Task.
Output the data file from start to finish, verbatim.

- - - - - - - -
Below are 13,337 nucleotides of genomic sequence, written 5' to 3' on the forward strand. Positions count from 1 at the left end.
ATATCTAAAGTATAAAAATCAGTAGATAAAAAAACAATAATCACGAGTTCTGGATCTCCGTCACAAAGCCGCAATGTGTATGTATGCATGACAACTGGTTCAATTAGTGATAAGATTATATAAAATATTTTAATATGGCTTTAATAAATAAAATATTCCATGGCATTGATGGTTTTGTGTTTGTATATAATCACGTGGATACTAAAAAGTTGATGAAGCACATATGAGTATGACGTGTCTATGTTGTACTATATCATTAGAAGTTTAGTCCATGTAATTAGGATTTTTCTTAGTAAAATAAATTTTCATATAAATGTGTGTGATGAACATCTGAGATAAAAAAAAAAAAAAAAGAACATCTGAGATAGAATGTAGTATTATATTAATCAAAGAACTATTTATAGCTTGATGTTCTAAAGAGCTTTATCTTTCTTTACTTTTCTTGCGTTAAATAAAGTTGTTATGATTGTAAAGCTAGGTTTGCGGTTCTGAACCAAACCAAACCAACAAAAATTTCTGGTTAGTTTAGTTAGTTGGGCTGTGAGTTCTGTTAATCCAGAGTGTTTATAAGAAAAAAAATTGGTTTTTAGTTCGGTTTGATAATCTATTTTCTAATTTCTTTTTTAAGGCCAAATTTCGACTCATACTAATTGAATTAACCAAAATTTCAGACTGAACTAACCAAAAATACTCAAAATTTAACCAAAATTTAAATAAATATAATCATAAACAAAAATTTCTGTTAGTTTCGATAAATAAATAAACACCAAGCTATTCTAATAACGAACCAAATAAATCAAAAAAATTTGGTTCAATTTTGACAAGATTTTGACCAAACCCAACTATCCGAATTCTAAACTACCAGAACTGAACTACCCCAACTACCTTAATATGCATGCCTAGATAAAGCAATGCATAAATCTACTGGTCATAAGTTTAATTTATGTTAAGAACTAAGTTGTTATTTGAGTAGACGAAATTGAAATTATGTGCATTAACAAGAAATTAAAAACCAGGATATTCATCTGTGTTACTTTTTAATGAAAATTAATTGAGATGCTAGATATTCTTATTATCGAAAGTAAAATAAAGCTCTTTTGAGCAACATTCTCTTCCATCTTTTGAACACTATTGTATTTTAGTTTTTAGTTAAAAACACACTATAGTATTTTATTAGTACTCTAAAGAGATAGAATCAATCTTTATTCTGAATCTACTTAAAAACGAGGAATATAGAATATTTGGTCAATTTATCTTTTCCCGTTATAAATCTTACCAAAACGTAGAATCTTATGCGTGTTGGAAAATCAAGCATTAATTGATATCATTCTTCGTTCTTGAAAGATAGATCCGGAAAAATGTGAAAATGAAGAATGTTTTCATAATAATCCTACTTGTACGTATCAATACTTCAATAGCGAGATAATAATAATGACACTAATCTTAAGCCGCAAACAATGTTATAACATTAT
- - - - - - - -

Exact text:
Below are 13,337 nucleotides of genomic sequence, written 5' to 3' on the forward strand. Positions count from 1 at the left end.
ATATCTAAAGTATAAAAATCAGTAGATAAAAAAACAATAATCACGAGTTCTGGATCTCCGTCACAAAGCCGCAATGTGTATGTATGCATGACAACTGGTTCAATTAGTGATAAGATTATATAAAATATTTTAATATGGCTTTAATAAATAAAATATTCCATGGCATTGATGGTTTTGTGTTTGTATATAATCACGTGGATACTAAAAAGTTGATGAAGCACATATGAGTATGACGTGTCTATGTTGTACTATATCATTAGAAGTTTAGTCCATGTAATTAGGATTTTTCTTAGTAAAATAAATTTTCATATAAATGTGTGTGATGAACATCTGAGATAAAAAAAAAAAAAAAAGAACATCTGAGATAGAATGTAGTATTATATTAATCAAAGAACTATTTATAGCTTGATGTTCTAAAGAGCTTTATCTTTCTTTACTTTTCTTGCGTTAAATAAAGTTGTTATGATTGTAAAGCTAGGTTTGCGGTTCTGAACCAAACCAAACCAACAAAAATTTCTGGTTAGTTTAGTTAGTTGGGCTGTGAGTTCTGTTAATCCAGAGTGTTTATAAGAAAAAAAATTGGTTTTTAGTTCGGTTTGATAATCTATTTTCTAATTTCTTTTTTAAGGCCAAATTTCGACTCATACTAATTGAATTAACCAAAATTTCAGACTGAACTAACCAAAAATACTCAAAATTTAACCAAAATTTAAATAAATATAATCATAAACAAAAATTTCTGTTAGTTTCGATAAATAAATAAACACCAAGCTATTCTAATAACGAACCAAATAAATCAAAAAAATTTGGTTCAATTTTGACAAGATTTTGACCAAACCCAACTATCCGAATTCTAAACTACCAGAACTGAACTACCCCAACTACCTTAATATGCATGCCTAGATAAAGCAATGCATAAATCTACTGGTCATAAGTTTAATTTATGTTAAGAACTAAGTTGTTATTTGAGTAGACGAAATTGAAATTATGTGCATTAACAAGAAATTAAAAACCAGGATATTCATCTGTGTTACTTTTTAATGAAAATTAATTGAGATGCTAGATATTCTTATTATCGAAAGTAAAATAAAGCTCTTTTGAGCAACATTCTCTTCCATCTTTTGAACACTATTGTATTTTAGTTTTTAGTTAAAAACACACTATAGTATTTTATTAGTACTCTAAAGAGATAGAATCAATCTTTATTCTGAATCTACTTAAAAACGAGGAATATAGAATATTTGGTCAATTTATCTTTTCCCGTTATAAATCTTACCAAAACGTAGAATCTTATGCGTGTTGGAAAATCAAGCATTAATTGATATCATTCTTCGTTCTTGAAAGATAGATCCGGAAAAATGTGAAAATGAAGAATGTTTTCATAATAATCCTACTTGTACGTATCAATACTTCAATAGCGAGATAATAATAATGACACTAATCTTAAGCCGCAAACAATGTTATAACATTAT